ABHEEK BARUA, CHIEF ECONOMIST, HDFC BANK
We had anticipated a decline in fuel inflation. But that it would come close to 5 per cent is quite of a surprise. There certainly has been good news, especially in terms of food and others. In non-food commodities, we had expected some traction to build up following a trend in global prices. That doesn’t seem to have happened. The uptake in manufactured product prices is a little distressing. We had anticipation in year-on-year inflation, but to such an extent.
There is a clear trend of a decline in headline inflation. If this trend continues, then it will build a case for monetary easing. But there are still key risks out there. We haven’t seen the effects of monsoon. We haven’t seen the hike in electricity prices reflect in the numbers along with a rise in fuel prices by the government for fiscal consolidation. So there are still many upside risks.
A. PRASANNA, ECONOMIST, ICICI PRIMARY DEALERSHIP LTD
This data cannot be taken as evidence that inflation is coming down. There are underlying risks. Crude prices have gone up, core inflation is higher, so this fall in inflation may be temporary. We still think it will be premature for the Reserve Bank of India to cut rates.
RADHIKA RAO, ECONOMIST, FORECAST PTE
Softer than expected July WPI print is likely to be perceived as a sign of easing inflationary risks, though we would be wary of revisions down the line, which could take the headline back above 7.0 percent. For the time being, this should partly calm nerves on possible runaway inflation, though thin supplies amid weak monsoon rains and increase in minimum support prices will exert upside pressures on food costs down the road.
Weak rupee and adjustment in fuel prices also provide little comfort. Overall above-tolerance WPI and retail inflation will keep RBI wary on the policy front, with consumption sector's performance in Q2 GDP and August inflation numbers ahead of September review to also dictate policy direction. RBI will be unable to completely sidestep weak growth outlook and we retain our call for 50 bps cuts by end-FY.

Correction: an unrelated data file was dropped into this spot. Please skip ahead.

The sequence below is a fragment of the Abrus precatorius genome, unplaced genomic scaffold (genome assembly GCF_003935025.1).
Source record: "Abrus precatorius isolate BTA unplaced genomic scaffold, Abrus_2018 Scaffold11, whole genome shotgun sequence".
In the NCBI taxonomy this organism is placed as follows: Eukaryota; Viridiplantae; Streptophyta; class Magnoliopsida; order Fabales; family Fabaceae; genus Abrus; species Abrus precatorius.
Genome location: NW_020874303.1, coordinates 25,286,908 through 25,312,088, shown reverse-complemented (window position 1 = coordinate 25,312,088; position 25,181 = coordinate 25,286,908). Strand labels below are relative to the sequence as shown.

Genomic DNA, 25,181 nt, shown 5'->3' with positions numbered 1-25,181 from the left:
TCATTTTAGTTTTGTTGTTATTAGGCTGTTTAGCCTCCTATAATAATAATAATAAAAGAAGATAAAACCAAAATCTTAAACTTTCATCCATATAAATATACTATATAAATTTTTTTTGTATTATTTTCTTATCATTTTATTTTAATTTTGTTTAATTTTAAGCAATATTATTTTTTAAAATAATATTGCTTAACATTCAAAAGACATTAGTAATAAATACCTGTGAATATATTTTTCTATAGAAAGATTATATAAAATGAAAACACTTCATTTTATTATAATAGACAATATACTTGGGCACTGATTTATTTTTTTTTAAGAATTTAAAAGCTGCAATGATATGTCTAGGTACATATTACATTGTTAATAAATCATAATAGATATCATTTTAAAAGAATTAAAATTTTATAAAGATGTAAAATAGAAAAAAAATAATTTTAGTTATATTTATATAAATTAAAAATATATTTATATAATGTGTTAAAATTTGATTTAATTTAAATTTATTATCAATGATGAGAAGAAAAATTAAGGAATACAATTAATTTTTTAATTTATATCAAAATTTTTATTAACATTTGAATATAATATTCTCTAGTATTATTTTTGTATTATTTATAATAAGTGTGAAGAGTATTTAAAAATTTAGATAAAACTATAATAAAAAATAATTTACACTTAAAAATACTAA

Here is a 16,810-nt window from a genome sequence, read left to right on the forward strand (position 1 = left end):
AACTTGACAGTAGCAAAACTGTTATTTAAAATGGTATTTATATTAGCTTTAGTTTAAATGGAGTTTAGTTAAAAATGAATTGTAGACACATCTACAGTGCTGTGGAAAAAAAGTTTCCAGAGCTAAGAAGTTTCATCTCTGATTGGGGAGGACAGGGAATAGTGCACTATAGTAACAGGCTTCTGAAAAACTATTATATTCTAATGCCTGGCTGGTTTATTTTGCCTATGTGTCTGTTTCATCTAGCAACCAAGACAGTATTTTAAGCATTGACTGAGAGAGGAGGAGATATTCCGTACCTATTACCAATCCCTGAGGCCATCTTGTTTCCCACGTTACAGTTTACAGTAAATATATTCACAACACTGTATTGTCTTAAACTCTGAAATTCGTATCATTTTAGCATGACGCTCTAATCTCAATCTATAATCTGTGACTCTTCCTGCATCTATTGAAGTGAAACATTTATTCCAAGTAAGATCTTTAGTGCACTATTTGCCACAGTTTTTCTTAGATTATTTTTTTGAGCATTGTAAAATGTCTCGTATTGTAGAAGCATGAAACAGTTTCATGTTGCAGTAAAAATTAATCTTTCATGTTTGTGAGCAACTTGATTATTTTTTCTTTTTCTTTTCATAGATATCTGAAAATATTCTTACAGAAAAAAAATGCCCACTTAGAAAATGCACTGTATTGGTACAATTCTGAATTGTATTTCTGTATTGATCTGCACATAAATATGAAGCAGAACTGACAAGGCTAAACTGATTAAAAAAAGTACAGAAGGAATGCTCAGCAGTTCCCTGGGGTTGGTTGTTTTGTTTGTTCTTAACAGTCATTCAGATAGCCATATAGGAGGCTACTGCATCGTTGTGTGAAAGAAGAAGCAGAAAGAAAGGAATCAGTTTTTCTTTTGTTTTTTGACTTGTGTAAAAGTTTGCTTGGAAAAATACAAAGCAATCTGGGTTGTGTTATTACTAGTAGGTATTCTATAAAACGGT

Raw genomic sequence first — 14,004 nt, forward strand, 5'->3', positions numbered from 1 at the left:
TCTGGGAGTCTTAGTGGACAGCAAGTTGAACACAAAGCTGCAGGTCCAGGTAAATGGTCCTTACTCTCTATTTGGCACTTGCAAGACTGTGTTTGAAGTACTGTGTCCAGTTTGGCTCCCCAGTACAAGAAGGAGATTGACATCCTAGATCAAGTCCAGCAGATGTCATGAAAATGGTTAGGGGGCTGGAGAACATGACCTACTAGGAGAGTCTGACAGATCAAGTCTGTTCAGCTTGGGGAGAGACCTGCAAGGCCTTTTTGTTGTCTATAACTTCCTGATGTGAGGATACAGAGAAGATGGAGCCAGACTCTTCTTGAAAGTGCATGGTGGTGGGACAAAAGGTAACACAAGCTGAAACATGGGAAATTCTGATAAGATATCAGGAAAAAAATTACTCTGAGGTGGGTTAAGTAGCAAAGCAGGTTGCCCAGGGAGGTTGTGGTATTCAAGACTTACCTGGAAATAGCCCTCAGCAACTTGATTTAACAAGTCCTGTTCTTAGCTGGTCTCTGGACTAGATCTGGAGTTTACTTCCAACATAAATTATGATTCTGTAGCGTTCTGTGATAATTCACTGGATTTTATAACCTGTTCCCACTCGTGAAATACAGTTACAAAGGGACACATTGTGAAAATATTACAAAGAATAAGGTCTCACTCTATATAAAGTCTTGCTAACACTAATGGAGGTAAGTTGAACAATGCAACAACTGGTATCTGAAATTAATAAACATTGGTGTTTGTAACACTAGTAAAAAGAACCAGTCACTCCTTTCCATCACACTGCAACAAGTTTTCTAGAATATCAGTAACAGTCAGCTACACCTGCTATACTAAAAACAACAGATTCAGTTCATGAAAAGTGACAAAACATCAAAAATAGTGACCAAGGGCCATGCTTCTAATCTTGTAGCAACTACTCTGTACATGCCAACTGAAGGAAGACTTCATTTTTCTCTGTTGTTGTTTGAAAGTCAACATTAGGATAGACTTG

RUPA REGE NITSURE, CHIEF ECONOMIST, BANK OF BARODA
While headline inflation has eased significantly in July on the back of an overall economic slowdown, the core inflation has sequentially risen by 59 basis points to 5.44 per cent. Furthermore, a large part of inflation easing has happened because of administered prices of the fuel component. In my opinion, the next RBI policy action will be contingent upon some concrete fiscal steps to curtail fuel subsidies.
SHUBHADA RAO, CHIEF ECONOMIST, YES BANK
Risks for inflation still remain on the upside. Some pressure on primary articles, in pulses and oilseeds, is likely to continue. In manufacturing, a weaker rupee and higher Brent prices are likely to exert pressure and the product price trajectory is not comforting.
We expect inflation to be 7.5-8.0 per cent this year, and also growth is likely to have downside risks. The April-June growth data could be in the range of 5.0-5.5 per cent, and if it is so, then growth concerns at some point need to come under the central bank's consideration.
We expect some monetary action in September or October policy. But it will also depend on how rains play out completely.
With inputs from Thomson Reuters 2012